Ultimately, “Revolution 9” taught me that music need not be self-consciously “scary” to be unsettling. Likewise, the songs collected on this playlist have, at some point in my life, haunted me and, in many cases, continue to do so—but they exist outside the typical shock-rock canon or the corpse-painted confines of death metal, which always struck me as too fantastical and over-the-top to truly tap into any genuine, deep-seated fears. I’ve always been drawn more to vivid, visceral portraits of ordinary people pushed to unthinkable, unconscionable extremes, like Suicide’s terrifyingly grim “Frankie Teardrop,” Slint’s white-knuckled “Good Morning Captain,” and Public Image’s unrelenting “Annalisa” (based on the true story of an exorcism that ended in death). Then there’s Nick Cave’s creepily voyeuristic “From Her to Eternity,” which sounds likes a Hitchcockian chiller in goth-rock form, its piano stabs traipsing through the song like a tip-toeing home intruder. Some of these songs were actually introduced to me in a cinematic context and rattled my bones long after the closing credits, like The Fall’s stalking “Hip Priest” (the perfect sonic analogue to descending into Buffalo Bill’s pit of despair in Jonathan Demme’s Silence of the Lambs) and Iron Butterfly’s eerie acid-rock prowler “In-A-Gadda-Da-Vida” (whose chilling church-organ tones summon the climactic showdown with a serial killer in Michael Mann’s Manhunter).
But more than anything, this playlist captures moments of brutal, sudden disruption, of artists losing control—of their songs, and their sanity—in real time, crossing the point-of-no-return separating order from anarchy and audibly marveling at the horrible havoc they’ve wrought. It’s Iggy Pop repeatedly screaming “I feel alright!” on The Stooges’ “1970” even as Steve Mackay’s flame-throwing sax solo burns him alive. It’s Pink Floyd drifting into the nightmarish netherworld of “Careful With That Axe Eugene” and proving that, in space, we can in fact hear screams. It’s the early, unhinged Mercury Rev entering maniacal meltdown mode on “Trickle Down.” It’s PJ Harvey’s voice rising into a spine-tingling, supernatural shriek on “The Mountain.” It’s Thurston Moore and Lydia Lunch flirting with Mansonian mythology on Sonic Youth’s “Death Valley ‘69” and winding up locked in a trunk of a car with sand in their mouths. Or sometimes, it’s something as simple as the children crying out for their mommy on Lou Reed’s “The Kids” (no doubt because, according to urban legend, producer Bob Ezrin captured the audio by telling his own little ones that their mother had been killed in an accident). Other tracks here, meanwhile, just ooze with a suffocating indefinable dread, like The Flaming Lips’ cooly foreboding “Powerless” or Psychic TV’s devious dub phantasmagoria “Thee Dweeler,” or Tim Hecker’s scorched-earth chorale “Black Phase.” And then there’s The Knife’s oppressively inert “Fracking Fluid Injection,” a song that feels exactly like what its title advertises.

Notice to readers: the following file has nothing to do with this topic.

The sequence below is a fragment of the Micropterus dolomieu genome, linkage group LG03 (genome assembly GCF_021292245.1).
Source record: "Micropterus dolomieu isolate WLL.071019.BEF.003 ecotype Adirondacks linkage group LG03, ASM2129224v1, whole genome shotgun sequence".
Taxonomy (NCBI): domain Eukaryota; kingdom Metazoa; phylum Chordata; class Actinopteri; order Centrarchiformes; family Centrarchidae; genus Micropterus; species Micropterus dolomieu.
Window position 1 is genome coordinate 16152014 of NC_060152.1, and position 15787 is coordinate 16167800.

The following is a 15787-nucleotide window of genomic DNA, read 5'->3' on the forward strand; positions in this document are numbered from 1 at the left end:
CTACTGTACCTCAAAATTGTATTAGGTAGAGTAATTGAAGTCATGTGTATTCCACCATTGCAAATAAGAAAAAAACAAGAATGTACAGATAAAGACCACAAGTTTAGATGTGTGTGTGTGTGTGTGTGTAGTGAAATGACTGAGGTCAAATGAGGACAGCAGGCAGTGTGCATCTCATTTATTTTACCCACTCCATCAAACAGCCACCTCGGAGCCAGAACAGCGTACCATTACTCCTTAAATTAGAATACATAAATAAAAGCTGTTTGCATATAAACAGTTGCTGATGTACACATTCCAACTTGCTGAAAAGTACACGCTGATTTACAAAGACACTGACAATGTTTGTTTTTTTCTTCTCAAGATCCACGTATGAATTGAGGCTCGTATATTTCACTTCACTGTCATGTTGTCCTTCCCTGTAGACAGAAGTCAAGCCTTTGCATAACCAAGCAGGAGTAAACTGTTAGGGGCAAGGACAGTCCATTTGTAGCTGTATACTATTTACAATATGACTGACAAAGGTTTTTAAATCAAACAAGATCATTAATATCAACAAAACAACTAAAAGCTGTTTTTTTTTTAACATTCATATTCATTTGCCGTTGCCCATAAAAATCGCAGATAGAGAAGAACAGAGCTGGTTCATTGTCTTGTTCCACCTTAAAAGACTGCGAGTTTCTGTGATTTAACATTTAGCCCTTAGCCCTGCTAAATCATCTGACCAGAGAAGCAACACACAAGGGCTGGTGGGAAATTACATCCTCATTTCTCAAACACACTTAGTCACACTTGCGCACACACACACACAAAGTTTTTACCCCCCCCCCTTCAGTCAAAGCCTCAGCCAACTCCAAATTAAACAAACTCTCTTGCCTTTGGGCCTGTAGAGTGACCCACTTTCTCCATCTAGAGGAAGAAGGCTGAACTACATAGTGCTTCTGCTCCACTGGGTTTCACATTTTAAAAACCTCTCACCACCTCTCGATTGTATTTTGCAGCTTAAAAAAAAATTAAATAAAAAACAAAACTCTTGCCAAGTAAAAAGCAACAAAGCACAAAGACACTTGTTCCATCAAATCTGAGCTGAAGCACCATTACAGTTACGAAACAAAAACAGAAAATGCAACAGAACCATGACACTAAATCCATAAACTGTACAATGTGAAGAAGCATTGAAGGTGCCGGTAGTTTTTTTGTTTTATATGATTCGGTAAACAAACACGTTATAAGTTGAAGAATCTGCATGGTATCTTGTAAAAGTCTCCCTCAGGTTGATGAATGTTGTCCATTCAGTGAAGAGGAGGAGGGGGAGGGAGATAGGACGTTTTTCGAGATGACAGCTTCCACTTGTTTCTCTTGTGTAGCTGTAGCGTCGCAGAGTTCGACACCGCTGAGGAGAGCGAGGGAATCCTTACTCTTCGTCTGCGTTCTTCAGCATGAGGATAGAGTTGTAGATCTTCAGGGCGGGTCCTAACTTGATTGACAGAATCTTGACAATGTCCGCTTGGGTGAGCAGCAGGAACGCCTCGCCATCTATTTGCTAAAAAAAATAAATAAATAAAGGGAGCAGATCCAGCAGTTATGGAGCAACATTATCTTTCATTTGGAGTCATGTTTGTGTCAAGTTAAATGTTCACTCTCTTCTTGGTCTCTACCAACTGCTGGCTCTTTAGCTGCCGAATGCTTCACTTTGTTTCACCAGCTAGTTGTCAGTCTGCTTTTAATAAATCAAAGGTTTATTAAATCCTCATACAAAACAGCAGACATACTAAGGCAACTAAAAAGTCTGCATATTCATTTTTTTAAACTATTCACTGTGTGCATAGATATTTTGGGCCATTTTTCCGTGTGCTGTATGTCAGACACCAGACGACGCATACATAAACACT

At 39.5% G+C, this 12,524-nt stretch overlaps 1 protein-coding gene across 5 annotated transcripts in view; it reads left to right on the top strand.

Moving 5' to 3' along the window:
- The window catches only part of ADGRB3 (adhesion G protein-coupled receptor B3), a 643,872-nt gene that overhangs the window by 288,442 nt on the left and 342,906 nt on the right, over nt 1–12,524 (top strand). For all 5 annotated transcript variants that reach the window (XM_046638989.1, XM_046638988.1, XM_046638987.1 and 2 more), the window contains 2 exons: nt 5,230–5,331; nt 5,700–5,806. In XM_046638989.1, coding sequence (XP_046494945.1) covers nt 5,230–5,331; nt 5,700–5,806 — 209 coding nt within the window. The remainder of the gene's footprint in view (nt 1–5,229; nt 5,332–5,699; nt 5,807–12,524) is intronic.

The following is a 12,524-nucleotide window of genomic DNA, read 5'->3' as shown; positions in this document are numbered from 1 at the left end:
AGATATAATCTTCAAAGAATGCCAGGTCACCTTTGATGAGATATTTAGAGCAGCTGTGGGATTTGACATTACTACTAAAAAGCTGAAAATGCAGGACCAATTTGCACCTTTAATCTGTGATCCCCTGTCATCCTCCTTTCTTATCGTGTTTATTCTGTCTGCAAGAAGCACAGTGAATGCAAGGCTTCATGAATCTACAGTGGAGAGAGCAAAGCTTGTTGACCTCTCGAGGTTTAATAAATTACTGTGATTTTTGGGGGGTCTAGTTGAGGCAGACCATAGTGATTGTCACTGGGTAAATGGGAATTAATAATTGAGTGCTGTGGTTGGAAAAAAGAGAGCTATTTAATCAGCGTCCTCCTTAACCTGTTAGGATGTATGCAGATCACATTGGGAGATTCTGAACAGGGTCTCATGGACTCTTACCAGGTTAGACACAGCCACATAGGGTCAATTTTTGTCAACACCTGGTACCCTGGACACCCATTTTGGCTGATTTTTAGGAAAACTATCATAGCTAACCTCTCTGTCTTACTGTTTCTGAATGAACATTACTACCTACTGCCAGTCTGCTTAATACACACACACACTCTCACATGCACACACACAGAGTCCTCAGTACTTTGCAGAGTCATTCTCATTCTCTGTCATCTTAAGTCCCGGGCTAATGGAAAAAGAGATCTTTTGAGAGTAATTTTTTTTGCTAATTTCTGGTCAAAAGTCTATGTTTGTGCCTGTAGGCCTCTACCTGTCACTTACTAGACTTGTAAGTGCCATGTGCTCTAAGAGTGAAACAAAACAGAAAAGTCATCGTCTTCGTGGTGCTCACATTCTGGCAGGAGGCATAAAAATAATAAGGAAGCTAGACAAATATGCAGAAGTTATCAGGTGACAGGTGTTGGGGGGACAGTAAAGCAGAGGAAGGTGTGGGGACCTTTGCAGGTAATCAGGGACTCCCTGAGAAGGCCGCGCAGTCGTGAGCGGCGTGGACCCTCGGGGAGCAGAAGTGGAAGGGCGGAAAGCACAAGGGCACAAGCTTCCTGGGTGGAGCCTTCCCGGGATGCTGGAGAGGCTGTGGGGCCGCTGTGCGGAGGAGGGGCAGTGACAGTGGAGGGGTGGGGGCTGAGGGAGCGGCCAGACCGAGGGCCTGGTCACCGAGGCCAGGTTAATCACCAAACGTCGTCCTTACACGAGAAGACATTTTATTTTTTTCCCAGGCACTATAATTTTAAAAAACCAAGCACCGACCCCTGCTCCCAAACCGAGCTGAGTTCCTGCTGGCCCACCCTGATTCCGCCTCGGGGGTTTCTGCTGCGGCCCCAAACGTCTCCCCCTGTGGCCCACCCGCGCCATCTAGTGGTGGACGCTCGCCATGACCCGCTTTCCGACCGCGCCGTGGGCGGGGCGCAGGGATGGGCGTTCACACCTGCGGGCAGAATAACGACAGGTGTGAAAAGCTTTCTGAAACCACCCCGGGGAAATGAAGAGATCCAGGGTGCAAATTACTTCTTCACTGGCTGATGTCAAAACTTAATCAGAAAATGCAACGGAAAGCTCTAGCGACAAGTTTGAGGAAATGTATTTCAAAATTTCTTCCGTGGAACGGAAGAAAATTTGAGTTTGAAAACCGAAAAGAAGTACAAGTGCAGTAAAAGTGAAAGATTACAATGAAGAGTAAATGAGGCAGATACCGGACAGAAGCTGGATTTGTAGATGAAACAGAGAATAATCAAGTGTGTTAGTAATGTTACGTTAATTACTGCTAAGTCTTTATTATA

Of course, scariness in music is as subjective any quality—it’s as much a function of the listener’s own personal experiences, neuroses, and phobias as the artist’s intent. But even if you always thought “Revolution 9” sounded more like avant-garde amateur-hour than harbinger of the apocalypse, can we at least agree that the surprise sludge-metal ambush of Mogwai’s “Like Herod” still provides the greatest shit-yer-pants jolt since the last scene of Carrie?